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Translation Required: 24/7 effort turns old factory into new hospital - in just a month

Translation Required: ​​​​​​​Work to transform a former Swansea Bay motor factory into a high-tech hospital ready for hundreds of beds has been completed in just over a month.


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The first two phases of the project were today handed over by Swansea Council to the Swansea Bay University Health Board (SBUHB) to help the NHS in its fight against coronavirus.

Those at a handover ceremony on site today were due to include Tonia Antoniazzi, MP for Gower; Carolyn Harris, MP for Swansea East; Julie James, MS (Member of the Senedd) for Swansea West and Minister for Housing and Local Government, Christina Rees, MP for Neath, and David Rees, MS for Aberavon. Rebecca Evans, MS for Gower, was due to be given a virtual tour by phone. Guests were joined by representatives of the council, health board and contractors.

Vaughan Gething, Wales' Minister for Health and Social Services, addressed the gathering with a pre-recorded message.

SBUHB chair Emma Woollett accepted the facility from council leader Rob Stewart.

The Bay Field Hospital, just off Fabian Way close to the M4's junctions 42 and 43, will provide new capacity for the NHS to support that already at Morriston, Singleton, Neath Port Talbot hospitals as well as in the nearby Llandarcy Field Hospital.

Outpatient and other clinical sites have been redesigned to meet the challenges of the coronavirus outbreak.

The rapid transformation of the Bay Studios expansive 1950s industrial space, which saw much 24/7 working, was a joint effort between Swansea Council's experienced building services team, SBUHB and contractors Kier and TRJ.

It will initially have 420 beds for those requiring a short stay, and a discharge lounge with 80 seats for people ready to go home, which can expand to respond to growing need. Work continues to that it will also have the capacity to provide a further 540 beds if required.

Swansea Council leader Rob Stewart said: "Only four weeks ago Bay Studios looked like what it was, a linked series of huge drafty factory units dating back around 70 years.

"We were asked to build a hospital and, since then, we've created a building within that building - a high-tech setting fit for the best in modern healthcare.

"We're all proud to have done our bit to deliver an exceptional new space for the NHS to support them in their efforts to save lives. This is partnership working at its very best.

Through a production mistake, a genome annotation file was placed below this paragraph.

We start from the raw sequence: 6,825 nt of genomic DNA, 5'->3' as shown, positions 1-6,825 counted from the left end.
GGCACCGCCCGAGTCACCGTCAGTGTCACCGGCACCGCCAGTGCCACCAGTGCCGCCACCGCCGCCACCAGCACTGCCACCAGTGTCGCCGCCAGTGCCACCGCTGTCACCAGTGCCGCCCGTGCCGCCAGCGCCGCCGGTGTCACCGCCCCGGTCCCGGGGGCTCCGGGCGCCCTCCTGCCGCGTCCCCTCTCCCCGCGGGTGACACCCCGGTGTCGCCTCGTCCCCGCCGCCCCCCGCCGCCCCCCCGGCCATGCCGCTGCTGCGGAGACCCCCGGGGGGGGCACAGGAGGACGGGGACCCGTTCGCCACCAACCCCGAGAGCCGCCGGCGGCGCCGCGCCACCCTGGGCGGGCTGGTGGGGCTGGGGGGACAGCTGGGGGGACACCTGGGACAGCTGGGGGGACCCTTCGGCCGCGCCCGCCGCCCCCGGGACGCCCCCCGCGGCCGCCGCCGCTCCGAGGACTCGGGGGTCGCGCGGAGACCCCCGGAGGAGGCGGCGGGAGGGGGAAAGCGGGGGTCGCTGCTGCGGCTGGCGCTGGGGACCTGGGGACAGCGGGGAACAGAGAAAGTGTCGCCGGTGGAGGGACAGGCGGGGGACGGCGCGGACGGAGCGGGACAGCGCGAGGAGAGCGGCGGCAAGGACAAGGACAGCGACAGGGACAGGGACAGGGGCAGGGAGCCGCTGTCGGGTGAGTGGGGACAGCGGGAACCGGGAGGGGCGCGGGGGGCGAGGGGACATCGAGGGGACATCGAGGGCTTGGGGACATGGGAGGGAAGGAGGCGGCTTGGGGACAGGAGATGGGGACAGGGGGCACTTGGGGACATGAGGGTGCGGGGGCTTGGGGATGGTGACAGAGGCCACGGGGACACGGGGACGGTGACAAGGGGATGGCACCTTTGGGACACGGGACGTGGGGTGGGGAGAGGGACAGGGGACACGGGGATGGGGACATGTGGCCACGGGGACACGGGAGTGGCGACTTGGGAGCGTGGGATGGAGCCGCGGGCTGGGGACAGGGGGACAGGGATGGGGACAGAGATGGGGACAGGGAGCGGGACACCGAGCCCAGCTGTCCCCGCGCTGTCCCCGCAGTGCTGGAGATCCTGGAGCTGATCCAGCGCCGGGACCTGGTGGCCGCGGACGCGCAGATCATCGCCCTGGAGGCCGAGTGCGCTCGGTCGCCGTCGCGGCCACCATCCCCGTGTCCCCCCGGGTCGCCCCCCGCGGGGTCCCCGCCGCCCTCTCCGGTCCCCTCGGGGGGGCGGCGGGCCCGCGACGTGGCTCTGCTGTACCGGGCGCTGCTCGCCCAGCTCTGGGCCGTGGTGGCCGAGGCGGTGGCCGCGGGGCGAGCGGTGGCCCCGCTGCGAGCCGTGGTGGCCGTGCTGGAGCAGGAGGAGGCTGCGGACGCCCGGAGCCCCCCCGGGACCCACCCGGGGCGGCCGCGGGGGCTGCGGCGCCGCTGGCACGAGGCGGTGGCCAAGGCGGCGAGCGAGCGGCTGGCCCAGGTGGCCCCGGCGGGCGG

"I thank all involved, including staff from the council, contractors, health board and Roy Thomas who owns the site and worked with us swiftly to agree a lease. I also thank Neath Port Talbot Council as this facility is just over our border on their patch."

The Bay Field Hospital has been fitted out with an insulated wooden-vinyl covered flooring system, partitioned wards and new heating, ventilation, plumbing, electrical and IT systems. The building includes welfare and catering facilities and staff quarters.

SBUHB chief executive Tracy Myhill said: "The transformation of a huge ex-factory unit, which was once home to both metalworking and motor industries, has been spectacular to see in just a few short weeks.

"The building is unrecognisable from its early roots, and now, as the Bay Field Hospital, is ready to join our other field hospital at Llandarcy to play its part in caring for patients during this pandemic. 

"I would like to thank Swansea Council and contractors Kier and TRJ for their amazing efforts, which have involved working around the clock to get this work done." 

Bay Field Hospital will care for patients who need a less intensive level of support than Llandarcy.

They will not need to be in one of the main hospitals either, but will need additional support, including preparation for their discharge.

Swansea Council managed and oversaw construction work, enabling SBUHB staff to concentrate on planning the expansion of its services, staffing, and dealing with other pressing COVID-19 health issues.

The council worked with the health board and contractors to ensure everything was in place on time.

Mr Gething said: "Coronavirus continues to impact on all our lives and I am impressed by the huge amount of work that is going on in Swansea Bay and right across Wales to meet the biggest natural challenge of our lifetime.